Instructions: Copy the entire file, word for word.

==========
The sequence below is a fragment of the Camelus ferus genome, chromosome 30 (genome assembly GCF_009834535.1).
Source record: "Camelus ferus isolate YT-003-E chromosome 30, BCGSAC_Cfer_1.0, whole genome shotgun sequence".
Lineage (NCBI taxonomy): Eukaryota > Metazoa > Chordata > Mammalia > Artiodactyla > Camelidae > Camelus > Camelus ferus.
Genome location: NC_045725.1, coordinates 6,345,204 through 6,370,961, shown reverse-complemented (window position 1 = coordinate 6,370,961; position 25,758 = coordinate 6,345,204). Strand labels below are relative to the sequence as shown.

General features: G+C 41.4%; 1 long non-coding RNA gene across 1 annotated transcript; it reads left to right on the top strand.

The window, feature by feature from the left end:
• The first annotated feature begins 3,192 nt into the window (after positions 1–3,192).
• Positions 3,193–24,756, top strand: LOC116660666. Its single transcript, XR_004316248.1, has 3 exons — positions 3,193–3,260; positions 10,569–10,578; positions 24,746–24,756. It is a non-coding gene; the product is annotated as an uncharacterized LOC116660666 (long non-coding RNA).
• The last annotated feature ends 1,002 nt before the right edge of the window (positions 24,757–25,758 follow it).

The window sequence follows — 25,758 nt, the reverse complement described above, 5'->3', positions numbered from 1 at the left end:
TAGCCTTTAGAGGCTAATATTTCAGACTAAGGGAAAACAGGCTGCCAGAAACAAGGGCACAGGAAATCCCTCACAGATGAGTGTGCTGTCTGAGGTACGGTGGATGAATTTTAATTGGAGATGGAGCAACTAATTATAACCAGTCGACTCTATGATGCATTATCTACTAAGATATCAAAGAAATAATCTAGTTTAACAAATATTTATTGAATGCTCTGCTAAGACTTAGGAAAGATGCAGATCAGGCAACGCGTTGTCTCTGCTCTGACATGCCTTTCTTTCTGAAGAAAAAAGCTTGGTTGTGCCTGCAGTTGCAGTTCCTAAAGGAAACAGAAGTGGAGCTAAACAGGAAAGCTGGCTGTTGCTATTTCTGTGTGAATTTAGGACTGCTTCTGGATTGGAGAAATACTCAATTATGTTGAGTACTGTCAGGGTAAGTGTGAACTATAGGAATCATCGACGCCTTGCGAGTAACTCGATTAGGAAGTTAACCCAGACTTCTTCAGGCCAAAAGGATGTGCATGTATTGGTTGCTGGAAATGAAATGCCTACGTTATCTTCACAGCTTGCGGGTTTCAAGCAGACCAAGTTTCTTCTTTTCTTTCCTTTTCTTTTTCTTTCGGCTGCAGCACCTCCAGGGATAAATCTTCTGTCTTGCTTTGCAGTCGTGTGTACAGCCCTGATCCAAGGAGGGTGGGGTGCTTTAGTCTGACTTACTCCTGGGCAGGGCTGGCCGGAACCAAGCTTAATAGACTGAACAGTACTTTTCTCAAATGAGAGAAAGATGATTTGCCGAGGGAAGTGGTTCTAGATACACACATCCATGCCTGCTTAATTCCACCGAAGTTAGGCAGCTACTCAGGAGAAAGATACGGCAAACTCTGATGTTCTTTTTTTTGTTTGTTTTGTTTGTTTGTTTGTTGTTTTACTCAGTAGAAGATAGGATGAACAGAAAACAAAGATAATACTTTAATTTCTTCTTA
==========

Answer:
The sequence below is a fragment of the Camelus ferus genome, chromosome 30 (genome assembly GCF_009834535.1).
Source record: "Camelus ferus isolate YT-003-E chromosome 30, BCGSAC_Cfer_1.0, whole genome shotgun sequence".
Lineage (NCBI taxonomy): Eukaryota > Metazoa > Chordata > Mammalia > Artiodactyla > Camelidae > Camelus > Camelus ferus.
Genome location: NC_045725.1, coordinates 6,345,204 through 6,370,961, shown reverse-complemented (window position 1 = coordinate 6,370,961; position 25,758 = coordinate 6,345,204). Strand labels below are relative to the sequence as shown.

General features: G+C 41.4%; 1 long non-coding RNA gene across 1 annotated transcript; it reads left to right on the top strand.

The window, feature by feature from the left end:
• The first annotated feature begins 3,192 nt into the window (after positions 1–3,192).
• Positions 3,193–24,756, top strand: LOC116660666. Its single transcript, XR_004316248.1, has 3 exons — positions 3,193–3,260; positions 10,569–10,578; positions 24,746–24,756. It is a non-coding gene; the product is annotated as an uncharacterized LOC116660666 (long non-coding RNA).
• The last annotated feature ends 1,002 nt before the right edge of the window (positions 24,757–25,758 follow it).

The window sequence follows — 25,758 nt, the reverse complement described above, 5'->3', positions numbered from 1 at the left end:
TAGCCTTTAGAGGCTAATATTTCAGACTAAGGGAAAACAGGCTGCCAGAAACAAGGGCACAGGAAATCCCTCACAGATGAGTGTGCTGTCTGAGGTACGGTGGATGAATTTTAATTGGAGATGGAGCAACTAATTATAACCAGTCGACTCTATGATGCATTATCTACTAAGATATCAAAGAAATAATCTAGTTTAACAAATATTTATTGAATGCTCTGCTAAGACTTAGGAAAGATGCAGATCAGGCAACGCGTTGTCTCTGCTCTGACATGCCTTTCTTTCTGAAGAAAAAAGCTTGGTTGTGCCTGCAGTTGCAGTTCCTAAAGGAAACAGAAGTGGAGCTAAACAGGAAAGCTGGCTGTTGCTATTTCTGTGTGAATTTAGGACTGCTTCTGGATTGGAGAAATACTCAATTATGTTGAGTACTGTCAGGGTAAGTGTGAACTATAGGAATCATCGACGCCTTGCGAGTAACTCGATTAGGAAGTTAACCCAGACTTCTTCAGGCCAAAAGGATGTGCATGTATTGGTTGCTGGAAATGAAATGCCTACGTTATCTTCACAGCTTGCGGGTTTCAAGCAGACCAAGTTTCTTCTTTTCTTTCCTTTTCTTTTTCTTTCGGCTGCAGCACCTCCAGGGATAAATCTTCTGTCTTGCTTTGCAGTCGTGTGTACAGCCCTGATCCAAGGAGGGTGGGGTGCTTTAGTCTGACTTACTCCTGGGCAGGGCTGGCCGGAACCAAGCTTAATAGACTGAACAGTACTTTTCTCAAATGAGAGAAAGATGATTTGCCGAGGGAAGTGGTTCTAGATACACACATCCATGCCTGCTTAATTCCACCGAAGTTAGGCAGCTACTCAGGAGAAAGATACGGCAAACTCTGATGTTCTTTTTTTTGTTTGTTTTGTTTGTTTGTTTGTTGTTTTACTCAGTAGAAGATAGGATGAACAGAAAACAAAGATAATACTTTAATTTCTTCTTA